Don’t Use a Plunger to Remove Hard Objects from Toilets and Drain
That will only worsen the problem by pushing the object—which can be a comb, toothbrush, or toy—deeper into the toilet or drain. A more efficient method to clean the obstruction will be to suck out the water and the object with a dry or wet vacuum. Failing this method, the toilet should be removed to extract the object without the possibility of the object entering the piping system.
Avoid Flushing Troubles During a Plumbing Project with Buckets
Ask the plumber to keep at least two-gallon buckets handy for you before turning off the water supply. Those buckets will prove useful during the project because you will not have to run to your neighbor’s washroom. Flushing the toilet with a gallon bucket is usually as efficient as using the bowl.
Find Tiny Supply Leaks with Tissues
Leaks under the kitchen sink or in the bath can go undetected for a long time. The water seeping out of these tiny leaks can damage the sink base. For most humans, even professional plumbers, the sense of touch is adequately sharp to detect these tiny leaks. Get around this problem with tissues. Rub a dry tissue on the pipe and look for a wet spot.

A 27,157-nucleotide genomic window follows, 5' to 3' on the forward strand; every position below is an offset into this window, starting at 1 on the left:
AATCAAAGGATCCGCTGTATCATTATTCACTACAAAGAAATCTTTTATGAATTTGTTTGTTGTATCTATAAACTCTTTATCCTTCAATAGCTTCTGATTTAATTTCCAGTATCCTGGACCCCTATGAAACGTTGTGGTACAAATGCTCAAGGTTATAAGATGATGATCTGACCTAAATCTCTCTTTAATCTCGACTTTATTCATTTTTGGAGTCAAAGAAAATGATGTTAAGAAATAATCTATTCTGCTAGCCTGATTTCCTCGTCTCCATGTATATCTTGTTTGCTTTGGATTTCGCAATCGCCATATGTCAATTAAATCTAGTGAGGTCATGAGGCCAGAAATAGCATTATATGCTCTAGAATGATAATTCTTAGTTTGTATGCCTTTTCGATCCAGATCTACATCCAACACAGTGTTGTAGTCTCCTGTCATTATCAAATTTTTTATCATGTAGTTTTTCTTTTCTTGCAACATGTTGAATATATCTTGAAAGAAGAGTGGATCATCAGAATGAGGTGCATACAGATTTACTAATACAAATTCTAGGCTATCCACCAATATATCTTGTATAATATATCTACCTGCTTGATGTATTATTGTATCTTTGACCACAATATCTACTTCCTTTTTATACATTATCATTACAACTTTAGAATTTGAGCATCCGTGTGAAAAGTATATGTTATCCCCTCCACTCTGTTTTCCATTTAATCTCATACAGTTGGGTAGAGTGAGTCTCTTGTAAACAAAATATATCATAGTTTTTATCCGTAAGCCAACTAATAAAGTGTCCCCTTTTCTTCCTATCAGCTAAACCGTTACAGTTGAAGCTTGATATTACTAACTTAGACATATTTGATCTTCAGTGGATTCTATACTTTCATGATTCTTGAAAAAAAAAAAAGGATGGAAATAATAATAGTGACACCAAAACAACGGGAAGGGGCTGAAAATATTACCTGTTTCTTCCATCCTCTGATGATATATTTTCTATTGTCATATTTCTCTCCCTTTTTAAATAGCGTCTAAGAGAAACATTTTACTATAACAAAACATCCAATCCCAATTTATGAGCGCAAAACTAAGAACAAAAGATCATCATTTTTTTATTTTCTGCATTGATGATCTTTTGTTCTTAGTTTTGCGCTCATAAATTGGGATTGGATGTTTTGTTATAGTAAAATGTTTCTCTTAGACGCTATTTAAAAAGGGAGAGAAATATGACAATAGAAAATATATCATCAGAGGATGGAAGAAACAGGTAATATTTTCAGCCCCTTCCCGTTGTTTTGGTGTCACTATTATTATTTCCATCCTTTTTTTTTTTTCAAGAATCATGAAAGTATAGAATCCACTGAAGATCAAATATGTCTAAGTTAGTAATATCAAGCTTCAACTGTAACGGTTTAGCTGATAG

Unclog Bath Drains Without Chemicals
Eighty percent of the time it is human hair or gunk that is clogging the tub drain. The problem can be fixed without resorting to expensive chemicals. Remove the stopper and fish out the obstruction with a chopstick- or crochet-like object.
DIY plumbing is quick and inexpensive if you know what you are doing. The common problems touched on in this post are rather simple. But if you aren’t entirely confident of your skills or have a more complex issue at hand, call the expert plumbers at Duncan Plumbing. These guys have been serving households and businesses in Santa Cruz for many years.